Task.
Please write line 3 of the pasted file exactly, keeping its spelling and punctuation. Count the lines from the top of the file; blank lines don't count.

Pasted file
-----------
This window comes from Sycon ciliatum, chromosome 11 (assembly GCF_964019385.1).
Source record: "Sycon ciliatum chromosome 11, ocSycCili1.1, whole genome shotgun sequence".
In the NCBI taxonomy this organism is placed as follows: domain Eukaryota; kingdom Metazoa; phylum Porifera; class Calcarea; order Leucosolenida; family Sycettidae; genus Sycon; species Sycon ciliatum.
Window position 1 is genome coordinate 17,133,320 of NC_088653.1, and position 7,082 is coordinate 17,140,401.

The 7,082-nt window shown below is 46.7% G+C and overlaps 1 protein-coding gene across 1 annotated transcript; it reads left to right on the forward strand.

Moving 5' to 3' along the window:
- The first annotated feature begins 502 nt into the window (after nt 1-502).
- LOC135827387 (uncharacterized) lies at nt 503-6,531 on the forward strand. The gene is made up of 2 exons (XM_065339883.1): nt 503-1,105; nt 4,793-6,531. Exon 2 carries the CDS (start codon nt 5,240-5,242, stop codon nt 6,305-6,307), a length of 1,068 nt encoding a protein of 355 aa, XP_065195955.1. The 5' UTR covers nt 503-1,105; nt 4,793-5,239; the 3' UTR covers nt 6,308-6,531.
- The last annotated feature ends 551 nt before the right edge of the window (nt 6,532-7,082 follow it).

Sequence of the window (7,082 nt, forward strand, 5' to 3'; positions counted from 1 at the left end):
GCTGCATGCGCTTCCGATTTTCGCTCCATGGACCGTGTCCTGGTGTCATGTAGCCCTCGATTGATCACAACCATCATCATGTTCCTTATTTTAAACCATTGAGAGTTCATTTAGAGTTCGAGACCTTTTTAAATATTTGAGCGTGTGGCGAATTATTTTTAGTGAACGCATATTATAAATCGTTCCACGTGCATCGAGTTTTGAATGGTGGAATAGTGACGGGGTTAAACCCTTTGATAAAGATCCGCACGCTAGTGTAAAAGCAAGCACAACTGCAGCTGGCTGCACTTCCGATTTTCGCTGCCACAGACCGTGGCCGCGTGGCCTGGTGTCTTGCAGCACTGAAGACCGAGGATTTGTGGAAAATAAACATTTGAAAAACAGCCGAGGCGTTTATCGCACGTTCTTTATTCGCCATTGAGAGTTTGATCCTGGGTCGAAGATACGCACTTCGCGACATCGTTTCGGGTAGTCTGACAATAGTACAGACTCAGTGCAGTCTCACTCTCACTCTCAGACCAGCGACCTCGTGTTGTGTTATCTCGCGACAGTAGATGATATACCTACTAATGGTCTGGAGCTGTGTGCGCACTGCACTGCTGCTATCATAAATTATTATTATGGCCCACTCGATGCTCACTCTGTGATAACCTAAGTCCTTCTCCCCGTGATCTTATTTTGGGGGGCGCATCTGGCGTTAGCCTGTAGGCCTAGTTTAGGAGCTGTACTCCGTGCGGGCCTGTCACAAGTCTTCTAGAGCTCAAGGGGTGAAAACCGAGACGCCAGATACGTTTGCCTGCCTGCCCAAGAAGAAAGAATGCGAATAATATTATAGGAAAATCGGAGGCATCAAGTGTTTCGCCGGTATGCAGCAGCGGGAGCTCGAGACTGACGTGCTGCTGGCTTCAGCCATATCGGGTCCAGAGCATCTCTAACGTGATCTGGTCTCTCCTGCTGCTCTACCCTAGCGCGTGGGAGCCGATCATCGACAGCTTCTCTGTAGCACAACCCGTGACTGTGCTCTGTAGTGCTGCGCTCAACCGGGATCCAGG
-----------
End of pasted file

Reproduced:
In the NCBI taxonomy this organism is placed as follows: domain Eukaryota; kingdom Metazoa; phylum Porifera; class Calcarea; order Leucosolenida; family Sycettidae; genus Sycon; species Sycon ciliatum.